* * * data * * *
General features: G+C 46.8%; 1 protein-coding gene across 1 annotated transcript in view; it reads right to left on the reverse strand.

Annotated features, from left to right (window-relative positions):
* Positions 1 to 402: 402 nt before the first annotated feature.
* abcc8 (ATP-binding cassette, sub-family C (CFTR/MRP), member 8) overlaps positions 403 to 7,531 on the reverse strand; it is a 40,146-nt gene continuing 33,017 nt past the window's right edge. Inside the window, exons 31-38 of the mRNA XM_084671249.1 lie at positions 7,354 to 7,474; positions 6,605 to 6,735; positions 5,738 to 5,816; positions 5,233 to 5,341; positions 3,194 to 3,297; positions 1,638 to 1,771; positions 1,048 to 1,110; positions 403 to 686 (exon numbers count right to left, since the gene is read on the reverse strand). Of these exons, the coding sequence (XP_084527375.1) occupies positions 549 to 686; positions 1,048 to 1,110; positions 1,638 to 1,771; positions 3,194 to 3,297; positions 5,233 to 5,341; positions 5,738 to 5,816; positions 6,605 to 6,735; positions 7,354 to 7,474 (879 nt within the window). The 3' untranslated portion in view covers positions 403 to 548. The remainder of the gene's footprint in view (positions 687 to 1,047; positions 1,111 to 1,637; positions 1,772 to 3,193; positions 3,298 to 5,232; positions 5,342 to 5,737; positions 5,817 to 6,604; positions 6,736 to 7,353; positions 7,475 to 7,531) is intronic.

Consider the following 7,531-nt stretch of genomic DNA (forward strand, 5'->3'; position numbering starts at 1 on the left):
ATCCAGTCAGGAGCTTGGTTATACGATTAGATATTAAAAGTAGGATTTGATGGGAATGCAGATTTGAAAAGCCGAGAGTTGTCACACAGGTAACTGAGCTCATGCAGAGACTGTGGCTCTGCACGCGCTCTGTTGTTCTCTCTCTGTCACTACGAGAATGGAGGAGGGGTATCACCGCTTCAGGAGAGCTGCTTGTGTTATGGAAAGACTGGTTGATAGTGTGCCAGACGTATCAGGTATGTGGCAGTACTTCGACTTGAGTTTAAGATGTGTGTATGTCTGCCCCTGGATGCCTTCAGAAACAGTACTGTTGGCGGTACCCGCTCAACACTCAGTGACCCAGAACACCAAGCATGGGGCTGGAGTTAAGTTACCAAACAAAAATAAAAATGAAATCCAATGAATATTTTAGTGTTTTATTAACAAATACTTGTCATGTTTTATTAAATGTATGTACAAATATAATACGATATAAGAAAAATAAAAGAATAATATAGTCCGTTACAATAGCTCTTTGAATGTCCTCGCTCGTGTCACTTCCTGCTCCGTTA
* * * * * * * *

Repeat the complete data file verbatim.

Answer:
General features: G+C 46.8%; 1 protein-coding gene across 1 annotated transcript in view; it reads right to left on the reverse strand.

Annotated features, from left to right (window-relative positions):
* Positions 1 to 402: 402 nt before the first annotated feature.
* abcc8 (ATP-binding cassette, sub-family C (CFTR/MRP), member 8) overlaps positions 403 to 7,531 on the reverse strand; it is a 40,146-nt gene continuing 33,017 nt past the window's right edge. Inside the window, exons 31-38 of the mRNA XM_084671249.1 lie at positions 7,354 to 7,474; positions 6,605 to 6,735; positions 5,738 to 5,816; positions 5,233 to 5,341; positions 3,194 to 3,297; positions 1,638 to 1,771; positions 1,048 to 1,110; positions 403 to 686 (exon numbers count right to left, since the gene is read on the reverse strand). Of these exons, the coding sequence (XP_084527375.1) occupies positions 549 to 686; positions 1,048 to 1,110; positions 1,638 to 1,771; positions 3,194 to 3,297; positions 5,233 to 5,341; positions 5,738 to 5,816; positions 6,605 to 6,735; positions 7,354 to 7,474 (879 nt within the window). The 3' untranslated portion in view covers positions 403 to 548. The remainder of the gene's footprint in view (positions 687 to 1,047; positions 1,111 to 1,637; positions 1,772 to 3,193; positions 3,298 to 5,232; positions 5,342 to 5,737; positions 5,817 to 6,604; positions 6,736 to 7,353; positions 7,475 to 7,531) is intronic.

Consider the following 7,531-nt stretch of genomic DNA (forward strand, 5'->3'; position numbering starts at 1 on the left):
ATCCAGTCAGGAGCTTGGTTATACGATTAGATATTAAAAGTAGGATTTGATGGGAATGCAGATTTGAAAAGCCGAGAGTTGTCACACAGGTAACTGAGCTCATGCAGAGACTGTGGCTCTGCACGCGCTCTGTTGTTCTCTCTCTGTCACTACGAGAATGGAGGAGGGGTATCACCGCTTCAGGAGAGCTGCTTGTGTTATGGAAAGACTGGTTGATAGTGTGCCAGACGTATCAGGTATGTGGCAGTACTTCGACTTGAGTTTAAGATGTGTGTATGTCTGCCCCTGGATGCCTTCAGAAACAGTACTGTTGGCGGTACCCGCTCAACACTCAGTGACCCAGAACACCAAGCATGGGGCTGGAGTTAAGTTACCAAACAAAAATAAAAATGAAATCCAATGAATATTTTAGTGTTTTATTAACAAATACTTGTCATGTTTTATTAAATGTATGTACAAATATAATACGATATAAGAAAAATAAAAGAATAATATAGTCCGTTACAATAGCTCTTTGAATGTCCTCGCTCGTGTCACTTCCTGCTCCGTTA